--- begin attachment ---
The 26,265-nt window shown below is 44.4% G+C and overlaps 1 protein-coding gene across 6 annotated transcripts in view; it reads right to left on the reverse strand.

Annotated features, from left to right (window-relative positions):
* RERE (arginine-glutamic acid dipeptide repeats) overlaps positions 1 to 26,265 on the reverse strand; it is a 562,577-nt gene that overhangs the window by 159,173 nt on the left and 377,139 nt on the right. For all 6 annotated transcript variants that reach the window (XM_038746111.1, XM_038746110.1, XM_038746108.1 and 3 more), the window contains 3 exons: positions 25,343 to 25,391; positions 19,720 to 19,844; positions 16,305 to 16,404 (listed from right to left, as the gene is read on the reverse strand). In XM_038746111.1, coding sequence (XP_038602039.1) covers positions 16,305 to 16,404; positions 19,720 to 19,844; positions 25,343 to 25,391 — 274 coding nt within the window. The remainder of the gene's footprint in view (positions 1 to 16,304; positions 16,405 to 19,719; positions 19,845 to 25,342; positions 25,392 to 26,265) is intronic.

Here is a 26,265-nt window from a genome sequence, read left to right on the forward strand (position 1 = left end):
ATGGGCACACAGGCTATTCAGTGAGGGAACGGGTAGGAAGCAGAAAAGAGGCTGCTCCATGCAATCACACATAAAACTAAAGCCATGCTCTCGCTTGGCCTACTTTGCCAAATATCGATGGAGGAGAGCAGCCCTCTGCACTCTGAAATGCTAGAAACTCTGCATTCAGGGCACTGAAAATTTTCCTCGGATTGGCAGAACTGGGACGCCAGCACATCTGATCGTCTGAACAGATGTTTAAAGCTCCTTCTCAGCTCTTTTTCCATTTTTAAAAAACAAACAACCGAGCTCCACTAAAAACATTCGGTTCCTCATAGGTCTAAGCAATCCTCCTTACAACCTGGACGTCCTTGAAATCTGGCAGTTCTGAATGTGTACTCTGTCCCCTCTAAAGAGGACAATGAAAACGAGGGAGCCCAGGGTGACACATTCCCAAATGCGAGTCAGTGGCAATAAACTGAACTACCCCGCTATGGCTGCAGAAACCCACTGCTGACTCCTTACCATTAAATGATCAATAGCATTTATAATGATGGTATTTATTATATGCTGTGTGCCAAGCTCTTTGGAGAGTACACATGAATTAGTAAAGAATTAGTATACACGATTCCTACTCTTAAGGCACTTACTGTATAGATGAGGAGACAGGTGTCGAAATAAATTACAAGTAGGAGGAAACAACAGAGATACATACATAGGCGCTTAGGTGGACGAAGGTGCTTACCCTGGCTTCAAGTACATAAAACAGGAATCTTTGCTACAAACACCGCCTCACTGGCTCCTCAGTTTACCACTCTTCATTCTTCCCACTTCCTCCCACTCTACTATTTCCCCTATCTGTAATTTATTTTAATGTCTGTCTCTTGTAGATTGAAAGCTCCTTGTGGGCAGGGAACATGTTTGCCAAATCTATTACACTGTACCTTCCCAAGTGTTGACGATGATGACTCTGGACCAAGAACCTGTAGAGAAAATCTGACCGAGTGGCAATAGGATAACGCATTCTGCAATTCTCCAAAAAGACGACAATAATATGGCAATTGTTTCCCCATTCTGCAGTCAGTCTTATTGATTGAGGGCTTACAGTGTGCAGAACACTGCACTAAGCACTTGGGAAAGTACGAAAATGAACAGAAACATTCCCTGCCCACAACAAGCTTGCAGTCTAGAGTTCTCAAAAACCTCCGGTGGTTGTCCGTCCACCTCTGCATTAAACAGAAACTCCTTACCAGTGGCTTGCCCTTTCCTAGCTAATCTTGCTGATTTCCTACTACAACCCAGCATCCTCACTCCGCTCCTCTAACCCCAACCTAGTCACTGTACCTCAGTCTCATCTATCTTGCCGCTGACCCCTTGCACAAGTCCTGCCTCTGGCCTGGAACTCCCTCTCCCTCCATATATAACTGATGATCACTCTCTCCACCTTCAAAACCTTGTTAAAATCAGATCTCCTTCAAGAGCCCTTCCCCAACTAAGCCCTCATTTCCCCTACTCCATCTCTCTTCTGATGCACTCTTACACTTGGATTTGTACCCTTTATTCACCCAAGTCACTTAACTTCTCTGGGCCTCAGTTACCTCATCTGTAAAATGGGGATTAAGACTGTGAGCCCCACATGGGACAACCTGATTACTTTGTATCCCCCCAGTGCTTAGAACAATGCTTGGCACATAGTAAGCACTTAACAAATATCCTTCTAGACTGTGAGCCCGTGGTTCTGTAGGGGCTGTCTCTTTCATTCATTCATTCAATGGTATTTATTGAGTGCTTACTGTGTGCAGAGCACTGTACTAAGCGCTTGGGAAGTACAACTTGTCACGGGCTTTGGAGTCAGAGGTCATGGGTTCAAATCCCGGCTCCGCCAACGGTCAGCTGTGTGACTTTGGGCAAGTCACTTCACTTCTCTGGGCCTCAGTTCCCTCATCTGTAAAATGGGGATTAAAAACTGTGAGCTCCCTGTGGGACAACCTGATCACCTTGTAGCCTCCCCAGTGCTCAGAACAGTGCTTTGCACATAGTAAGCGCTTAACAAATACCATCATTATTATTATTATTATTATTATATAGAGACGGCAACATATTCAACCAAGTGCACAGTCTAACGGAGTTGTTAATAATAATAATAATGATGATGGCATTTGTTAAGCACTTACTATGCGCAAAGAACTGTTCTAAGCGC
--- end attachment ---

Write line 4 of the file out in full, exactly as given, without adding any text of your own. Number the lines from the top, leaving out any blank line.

Here is a 26,265-nt window from a genome sequence, read left to right on the forward strand (position 1 = left end):